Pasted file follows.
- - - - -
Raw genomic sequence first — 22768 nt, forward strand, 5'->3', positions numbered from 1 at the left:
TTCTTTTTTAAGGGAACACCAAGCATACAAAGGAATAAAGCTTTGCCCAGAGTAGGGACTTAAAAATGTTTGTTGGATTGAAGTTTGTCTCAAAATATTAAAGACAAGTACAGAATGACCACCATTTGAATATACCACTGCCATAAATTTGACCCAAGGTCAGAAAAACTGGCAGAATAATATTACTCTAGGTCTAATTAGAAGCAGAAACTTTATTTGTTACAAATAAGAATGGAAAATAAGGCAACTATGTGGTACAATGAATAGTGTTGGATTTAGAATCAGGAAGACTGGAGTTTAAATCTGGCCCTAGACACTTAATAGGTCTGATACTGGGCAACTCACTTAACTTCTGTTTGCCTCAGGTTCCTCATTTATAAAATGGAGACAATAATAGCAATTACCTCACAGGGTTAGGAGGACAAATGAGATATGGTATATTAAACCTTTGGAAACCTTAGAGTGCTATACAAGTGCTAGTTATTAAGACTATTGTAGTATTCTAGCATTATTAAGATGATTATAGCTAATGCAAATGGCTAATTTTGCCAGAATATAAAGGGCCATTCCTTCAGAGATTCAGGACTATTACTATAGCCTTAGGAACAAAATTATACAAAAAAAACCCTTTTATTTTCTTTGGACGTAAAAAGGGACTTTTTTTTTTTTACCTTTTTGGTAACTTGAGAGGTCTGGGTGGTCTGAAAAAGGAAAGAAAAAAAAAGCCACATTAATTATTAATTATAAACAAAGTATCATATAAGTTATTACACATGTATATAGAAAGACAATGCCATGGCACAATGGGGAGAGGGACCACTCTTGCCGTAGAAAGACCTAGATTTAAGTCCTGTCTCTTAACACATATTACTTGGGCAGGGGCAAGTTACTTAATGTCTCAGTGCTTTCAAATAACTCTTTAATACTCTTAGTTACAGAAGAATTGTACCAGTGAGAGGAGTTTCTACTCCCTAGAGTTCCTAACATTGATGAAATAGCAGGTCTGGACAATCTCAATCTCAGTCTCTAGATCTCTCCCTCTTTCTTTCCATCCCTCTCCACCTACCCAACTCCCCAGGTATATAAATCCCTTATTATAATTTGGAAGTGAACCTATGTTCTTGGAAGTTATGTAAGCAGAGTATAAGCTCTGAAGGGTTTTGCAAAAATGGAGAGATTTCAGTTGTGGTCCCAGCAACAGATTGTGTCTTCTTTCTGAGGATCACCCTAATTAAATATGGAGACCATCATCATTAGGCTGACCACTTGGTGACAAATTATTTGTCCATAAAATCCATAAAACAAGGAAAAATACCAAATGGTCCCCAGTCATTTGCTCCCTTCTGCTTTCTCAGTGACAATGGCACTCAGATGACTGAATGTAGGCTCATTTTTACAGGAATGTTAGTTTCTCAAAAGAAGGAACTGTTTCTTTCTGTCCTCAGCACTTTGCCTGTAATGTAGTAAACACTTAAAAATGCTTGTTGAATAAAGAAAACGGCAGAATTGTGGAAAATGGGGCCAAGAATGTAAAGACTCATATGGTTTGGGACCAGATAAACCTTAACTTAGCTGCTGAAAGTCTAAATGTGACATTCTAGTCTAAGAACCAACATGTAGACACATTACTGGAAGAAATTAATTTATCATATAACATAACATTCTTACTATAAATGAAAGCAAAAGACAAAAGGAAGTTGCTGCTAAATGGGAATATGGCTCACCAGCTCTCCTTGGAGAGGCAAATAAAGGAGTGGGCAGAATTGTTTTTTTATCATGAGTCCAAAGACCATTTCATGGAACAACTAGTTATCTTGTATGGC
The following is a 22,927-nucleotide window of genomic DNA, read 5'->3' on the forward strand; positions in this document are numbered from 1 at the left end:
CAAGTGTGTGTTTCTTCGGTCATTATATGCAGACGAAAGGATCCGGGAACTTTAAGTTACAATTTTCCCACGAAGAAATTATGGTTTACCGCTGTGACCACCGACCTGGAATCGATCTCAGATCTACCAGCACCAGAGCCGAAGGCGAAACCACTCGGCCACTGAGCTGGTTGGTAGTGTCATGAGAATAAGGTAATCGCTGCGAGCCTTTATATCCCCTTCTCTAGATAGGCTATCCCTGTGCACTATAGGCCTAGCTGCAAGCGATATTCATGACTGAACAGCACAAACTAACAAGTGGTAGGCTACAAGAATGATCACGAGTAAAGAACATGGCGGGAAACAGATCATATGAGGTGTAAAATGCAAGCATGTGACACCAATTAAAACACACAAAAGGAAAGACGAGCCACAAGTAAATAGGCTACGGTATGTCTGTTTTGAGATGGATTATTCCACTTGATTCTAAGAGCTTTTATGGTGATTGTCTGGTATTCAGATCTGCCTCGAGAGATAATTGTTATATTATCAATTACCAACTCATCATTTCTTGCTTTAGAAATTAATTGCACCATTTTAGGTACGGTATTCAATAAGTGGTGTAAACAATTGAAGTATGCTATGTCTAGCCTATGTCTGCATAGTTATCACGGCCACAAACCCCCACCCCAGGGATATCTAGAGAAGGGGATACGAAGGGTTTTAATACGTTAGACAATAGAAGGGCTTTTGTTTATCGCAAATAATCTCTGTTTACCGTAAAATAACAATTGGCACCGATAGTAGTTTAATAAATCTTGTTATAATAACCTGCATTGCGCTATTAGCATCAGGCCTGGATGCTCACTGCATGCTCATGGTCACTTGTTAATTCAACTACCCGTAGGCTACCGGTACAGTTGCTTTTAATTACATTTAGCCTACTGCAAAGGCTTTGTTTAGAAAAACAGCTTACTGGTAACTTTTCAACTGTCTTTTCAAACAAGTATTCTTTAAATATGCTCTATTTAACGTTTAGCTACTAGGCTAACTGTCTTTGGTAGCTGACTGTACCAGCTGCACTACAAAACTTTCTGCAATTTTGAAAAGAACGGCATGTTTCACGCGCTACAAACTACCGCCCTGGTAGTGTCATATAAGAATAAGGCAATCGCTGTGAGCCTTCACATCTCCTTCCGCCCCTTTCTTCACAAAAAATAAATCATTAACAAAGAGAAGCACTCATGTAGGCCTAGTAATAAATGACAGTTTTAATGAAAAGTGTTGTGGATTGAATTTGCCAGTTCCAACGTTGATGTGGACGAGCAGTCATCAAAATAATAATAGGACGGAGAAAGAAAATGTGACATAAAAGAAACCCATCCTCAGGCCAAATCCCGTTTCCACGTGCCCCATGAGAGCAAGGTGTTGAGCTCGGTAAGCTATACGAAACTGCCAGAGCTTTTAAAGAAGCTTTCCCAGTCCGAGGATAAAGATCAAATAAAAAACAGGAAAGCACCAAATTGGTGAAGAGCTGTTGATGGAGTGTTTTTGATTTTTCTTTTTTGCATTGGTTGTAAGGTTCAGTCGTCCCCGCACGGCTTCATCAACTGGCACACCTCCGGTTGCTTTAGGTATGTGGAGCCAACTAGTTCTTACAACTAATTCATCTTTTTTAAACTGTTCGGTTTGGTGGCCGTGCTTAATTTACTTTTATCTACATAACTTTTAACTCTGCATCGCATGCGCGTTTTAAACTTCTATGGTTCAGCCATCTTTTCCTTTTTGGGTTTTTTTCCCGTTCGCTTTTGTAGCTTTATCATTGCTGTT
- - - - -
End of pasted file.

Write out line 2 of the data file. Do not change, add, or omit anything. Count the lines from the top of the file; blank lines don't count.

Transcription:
TTCTTTTTTAAGGGAACACCAAGCATACAAAGGAATAAAGCTTTGCCCAGAGTAGGGACTTAAAAATGTTTGTTGGATTGAAGTTTGTCTCAAAATATTAAAGACAAGTACAGAATGACCACCATTTGAATATACCACTGCCATAAATTTGACCCAAGGTCAGAAAAACTGGCAGAATAATATTACTCTAGGTCTAATTAGAAGCAGAAACTTTATTTGTTACAAATAAGAATGGAAAATAAGGCAACTATGTGGTACAATGAATAGTGTTGGATTTAGAATCAGGAAGACTGGAGTTTAAATCTGGCCCTAGACACTTAATAGGTCTGATACTGGGCAACTCACTTAACTTCTGTTTGCCTCAGGTTCCTCATTTATAAAATGGAGACAATAATAGCAATTACCTCACAGGGTTAGGAGGACAAATGAGATATGGTATATTAAACCTTTGGAAACCTTAGAGTGCTATACAAGTGCTAGTTATTAAGACTATTGTAGTATTCTAGCATTATTAAGATGATTATAGCTAATGCAAATGGCTAATTTTGCCAGAATATAAAGGGCCATTCCTTCAGAGATTCAGGACTATTACTATAGCCTTAGGAACAAAATTATACAAAAAAAACCCTTTTATTTTCTTTGGACGTAAAAAGGGACTTTTTTTTTTTTACCTTTTTGGTAACTTGAGAGGTCTGGGTGGTCTGAAAAAGGAAAGAAAAAAAAAGCCACATTAATTATTAATTATAAACAAAGTATCATATAAGTTATTACACATGTATATAGAAAGACAATGCCATGGCACAATGGGGAGAGGGACCACTCTTGCCGTAGAAAGACCTAGATTTAAGTCCTGTCTCTTAACACATATTACTTGGGCAGGGGCAAGTTACTTAATGTCTCAGTGCTTTCAAATAACTCTTTAATACTCTTAGTTACAGAAGAATTGTACCAGTGAGAGGAGTTTCTACTCCCTAGAGTTCCTAACATTGATGAAATAGCAGGTCTGGACAATCTCAATCTCAGTCTCTAGATCTCTCCCTCTTTCTTTCCATCCCTCTCCACCTACCCAACTCCCCAGGTATATAAATCCCTTATTATAATTTGGAAGTGAACCTATGTTCTTGGAAGTTATGTAAGCAGAGTATAAGCTCTGAAGGGTTTTGCAAAAATGGAGAGATTTCAGTTGTGGTCCCAGCAACAGATTGTGTCTTCTTTCTGAGGATCACCCTAATTAAATATGGAGACCATCATCATTAGGCTGACCACTTGGTGACAAATTATTTGTCCATAAAATCCATAAAACAAGGAAAAATACCAAATGGTCCCCAGTCATTTGCTCCCTTCTGCTTTCTCAGTGACAATGGCACTCAGATGACTGAATGTAGGCTCATTTTTACAGGAATGTTAGTTTCTCAAAAGAAGGAACTGTTTCTTTCTGTCCTCAGCACTTTGCCTGTAATGTAGTAAACACTTAAAAATGCTTGTTGAATAAAGAAAACGGCAGAATTGTGGAAAATGGGGCCAAGAATGTAAAGACTCATATGGTTTGGGACCAGATAAACCTTAACTTAGCTGCTGAAAGTCTAAATGTGACATTCTAGTCTAAGAACCAACATGTAGACACATTACTGGAAGAAATTAATTTATCATATAACATAACATTCTTACTATAAATGAAAGCAAAAGACAAAAGGAAGTTGCTGCTAAATGGGAATATGGCTCACCAGCTCTCCTTGGAGAGGCAAATAAAGGAGTGGGCAGAATTGTTTTTTTATCATGAGTCCAAAGACCATTTCATGGAACAACTAGTTATCTTGTATGGC